Appearing during all four hours, Bill Guggenheim, an authority on after-death communication (ADC), discussed his thirty year journey into researching and documenting over 3,000 first hand accounts of communication with the dead, including stories from children, and instructions on inducing after-death communications. Guggenheim said he had his own instance of ADC, when a disembodied voice warned him to go check the swimming pool. He did, and found his young son on the verge of drowning and was able to save him. He believes the voice he heard was that of his own father, who passed away when he was 8 years old.
Guggenheim, who coined the term ADC, defined it as a spiritual experience when "someone is contacted directly and spontaneously" by a deceased loved one or friend. The departed seek to let the living know that they're OK, and want to help alleviate the grieving process, he explained. He described cases where children reported seeing deceased relatives-- one teenager knew names of antiquated plumbing tools that he said were told to him by his deceased grandfather, a master plumber. Another boy could recite statistics of the St. Louis Browns, a baseball team his departed Uncle played on, but was long gone.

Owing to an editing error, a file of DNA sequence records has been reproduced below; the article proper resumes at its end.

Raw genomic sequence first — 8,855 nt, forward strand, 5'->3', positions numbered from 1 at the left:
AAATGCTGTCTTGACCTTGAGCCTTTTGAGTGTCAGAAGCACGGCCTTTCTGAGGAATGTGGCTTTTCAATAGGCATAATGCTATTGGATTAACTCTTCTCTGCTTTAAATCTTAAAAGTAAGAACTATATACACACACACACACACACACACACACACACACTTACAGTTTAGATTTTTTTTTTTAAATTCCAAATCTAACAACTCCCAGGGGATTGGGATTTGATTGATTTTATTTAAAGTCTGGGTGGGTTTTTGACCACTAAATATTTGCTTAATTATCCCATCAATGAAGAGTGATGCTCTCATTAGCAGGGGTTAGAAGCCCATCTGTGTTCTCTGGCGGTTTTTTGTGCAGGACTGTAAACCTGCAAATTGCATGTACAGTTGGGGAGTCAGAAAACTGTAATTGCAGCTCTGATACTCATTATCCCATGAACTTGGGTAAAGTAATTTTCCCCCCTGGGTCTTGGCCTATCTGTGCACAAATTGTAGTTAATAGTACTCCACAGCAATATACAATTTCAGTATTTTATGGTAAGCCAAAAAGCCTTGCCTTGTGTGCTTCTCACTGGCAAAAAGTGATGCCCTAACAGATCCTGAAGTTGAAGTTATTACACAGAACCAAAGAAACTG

He shared the story of Katherine Cochran, a woman who received an after-death communication from her brother-in-law during a vivid dream (dreams are a common way the dead may contact the living), and subsequently began to hear lyrics and melodies that she used to compose songs,even though she had no previous musical background. While ADCs typically come unbidden, Guggenheim suggested that if people have a meditation practice, they will tend to be more open to intuitions.